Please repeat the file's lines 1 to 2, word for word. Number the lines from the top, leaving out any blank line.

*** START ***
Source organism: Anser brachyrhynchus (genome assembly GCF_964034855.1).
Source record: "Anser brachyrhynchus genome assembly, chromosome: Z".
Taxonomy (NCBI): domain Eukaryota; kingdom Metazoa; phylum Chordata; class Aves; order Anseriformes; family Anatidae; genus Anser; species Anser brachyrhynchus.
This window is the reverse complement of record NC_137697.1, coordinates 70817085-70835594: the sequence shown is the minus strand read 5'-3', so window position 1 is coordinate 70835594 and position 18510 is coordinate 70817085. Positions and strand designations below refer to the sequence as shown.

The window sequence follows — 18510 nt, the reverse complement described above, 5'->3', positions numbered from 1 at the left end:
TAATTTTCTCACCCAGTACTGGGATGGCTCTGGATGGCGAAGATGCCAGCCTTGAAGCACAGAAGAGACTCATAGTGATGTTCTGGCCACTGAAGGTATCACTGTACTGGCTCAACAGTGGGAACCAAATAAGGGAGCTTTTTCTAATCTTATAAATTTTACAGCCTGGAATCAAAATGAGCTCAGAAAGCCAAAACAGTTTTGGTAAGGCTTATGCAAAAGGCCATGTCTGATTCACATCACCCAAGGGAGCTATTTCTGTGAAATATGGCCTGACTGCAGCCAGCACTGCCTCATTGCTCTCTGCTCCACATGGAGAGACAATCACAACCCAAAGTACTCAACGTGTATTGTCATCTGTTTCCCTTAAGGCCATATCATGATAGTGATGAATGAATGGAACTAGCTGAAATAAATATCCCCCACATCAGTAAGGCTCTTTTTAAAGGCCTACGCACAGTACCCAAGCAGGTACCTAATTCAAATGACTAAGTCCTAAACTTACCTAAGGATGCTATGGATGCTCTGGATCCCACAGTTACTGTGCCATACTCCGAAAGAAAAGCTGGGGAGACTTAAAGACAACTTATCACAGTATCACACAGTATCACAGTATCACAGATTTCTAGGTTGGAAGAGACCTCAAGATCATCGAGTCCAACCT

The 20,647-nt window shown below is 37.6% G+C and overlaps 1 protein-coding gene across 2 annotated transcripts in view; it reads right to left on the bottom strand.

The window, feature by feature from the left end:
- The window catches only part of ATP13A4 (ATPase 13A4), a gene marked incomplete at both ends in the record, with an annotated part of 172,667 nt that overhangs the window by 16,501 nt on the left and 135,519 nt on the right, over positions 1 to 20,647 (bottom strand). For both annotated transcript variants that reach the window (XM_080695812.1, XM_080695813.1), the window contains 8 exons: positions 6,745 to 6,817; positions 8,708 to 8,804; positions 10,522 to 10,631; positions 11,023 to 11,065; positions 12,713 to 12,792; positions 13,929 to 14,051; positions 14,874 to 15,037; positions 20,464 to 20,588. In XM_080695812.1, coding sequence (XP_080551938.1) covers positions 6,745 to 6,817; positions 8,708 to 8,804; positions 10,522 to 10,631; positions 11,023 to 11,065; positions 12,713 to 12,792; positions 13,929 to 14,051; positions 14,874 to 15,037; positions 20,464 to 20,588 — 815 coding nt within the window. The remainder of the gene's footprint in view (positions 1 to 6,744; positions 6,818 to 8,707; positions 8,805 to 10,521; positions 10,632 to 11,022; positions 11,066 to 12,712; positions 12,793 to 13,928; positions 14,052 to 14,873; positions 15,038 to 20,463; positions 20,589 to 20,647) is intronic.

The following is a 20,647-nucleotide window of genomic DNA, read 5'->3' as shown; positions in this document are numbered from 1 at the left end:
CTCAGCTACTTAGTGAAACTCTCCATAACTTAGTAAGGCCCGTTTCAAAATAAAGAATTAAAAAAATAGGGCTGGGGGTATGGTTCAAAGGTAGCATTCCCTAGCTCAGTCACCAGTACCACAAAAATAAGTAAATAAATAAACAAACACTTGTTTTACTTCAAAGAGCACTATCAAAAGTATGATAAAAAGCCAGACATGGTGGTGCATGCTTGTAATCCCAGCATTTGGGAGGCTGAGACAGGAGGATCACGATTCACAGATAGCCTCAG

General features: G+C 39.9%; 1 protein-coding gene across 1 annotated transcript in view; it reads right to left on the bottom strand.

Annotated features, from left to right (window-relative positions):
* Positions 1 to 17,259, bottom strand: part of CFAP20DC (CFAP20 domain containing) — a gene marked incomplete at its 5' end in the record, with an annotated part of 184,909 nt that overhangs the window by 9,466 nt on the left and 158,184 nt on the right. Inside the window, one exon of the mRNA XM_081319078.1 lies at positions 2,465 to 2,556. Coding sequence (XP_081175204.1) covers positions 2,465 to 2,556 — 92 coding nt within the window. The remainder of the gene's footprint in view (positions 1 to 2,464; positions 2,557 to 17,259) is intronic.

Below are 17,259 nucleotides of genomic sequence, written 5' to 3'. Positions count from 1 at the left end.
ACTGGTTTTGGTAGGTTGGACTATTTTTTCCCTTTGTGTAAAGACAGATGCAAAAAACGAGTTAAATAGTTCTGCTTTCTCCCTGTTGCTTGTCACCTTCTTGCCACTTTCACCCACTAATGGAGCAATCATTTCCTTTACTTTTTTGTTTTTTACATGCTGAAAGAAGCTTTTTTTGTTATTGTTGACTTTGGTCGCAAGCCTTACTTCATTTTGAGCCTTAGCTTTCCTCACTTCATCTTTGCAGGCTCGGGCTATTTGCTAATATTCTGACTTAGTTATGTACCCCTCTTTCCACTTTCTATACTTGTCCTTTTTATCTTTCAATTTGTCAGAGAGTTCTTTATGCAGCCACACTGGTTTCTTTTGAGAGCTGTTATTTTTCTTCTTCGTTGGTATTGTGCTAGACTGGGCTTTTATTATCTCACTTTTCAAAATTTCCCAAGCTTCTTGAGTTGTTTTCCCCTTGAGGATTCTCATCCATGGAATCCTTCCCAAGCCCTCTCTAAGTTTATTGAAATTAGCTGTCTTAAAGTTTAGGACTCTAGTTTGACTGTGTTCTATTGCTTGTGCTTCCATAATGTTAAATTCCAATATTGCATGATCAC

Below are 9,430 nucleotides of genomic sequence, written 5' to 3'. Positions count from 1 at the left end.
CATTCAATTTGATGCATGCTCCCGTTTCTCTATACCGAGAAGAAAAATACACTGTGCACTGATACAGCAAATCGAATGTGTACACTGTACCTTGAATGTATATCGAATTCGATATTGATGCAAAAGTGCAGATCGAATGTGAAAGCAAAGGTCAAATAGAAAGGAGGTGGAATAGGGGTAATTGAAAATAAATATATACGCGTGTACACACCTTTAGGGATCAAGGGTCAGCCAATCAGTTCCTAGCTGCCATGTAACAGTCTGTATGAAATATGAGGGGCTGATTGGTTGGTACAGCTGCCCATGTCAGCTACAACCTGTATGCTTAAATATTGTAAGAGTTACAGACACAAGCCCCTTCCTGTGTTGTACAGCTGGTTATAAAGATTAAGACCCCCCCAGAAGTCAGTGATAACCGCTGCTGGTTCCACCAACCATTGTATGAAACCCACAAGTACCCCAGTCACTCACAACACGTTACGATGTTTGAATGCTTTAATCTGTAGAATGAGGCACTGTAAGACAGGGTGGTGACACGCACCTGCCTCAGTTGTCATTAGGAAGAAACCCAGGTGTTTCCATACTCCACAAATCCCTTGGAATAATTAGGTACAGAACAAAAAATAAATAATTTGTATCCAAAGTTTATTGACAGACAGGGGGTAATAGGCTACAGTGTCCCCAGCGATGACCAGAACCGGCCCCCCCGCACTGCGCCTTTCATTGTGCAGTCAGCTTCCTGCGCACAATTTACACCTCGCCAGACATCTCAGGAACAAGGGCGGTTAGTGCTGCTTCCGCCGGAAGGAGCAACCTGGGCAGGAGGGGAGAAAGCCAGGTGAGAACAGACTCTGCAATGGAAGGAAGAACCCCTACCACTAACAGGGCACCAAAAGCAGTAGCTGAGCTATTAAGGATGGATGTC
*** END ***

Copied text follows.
Source organism: Anser brachyrhynchus (genome assembly GCF_964034855.1).
Source record: "Anser brachyrhynchus genome assembly, chromosome: Z".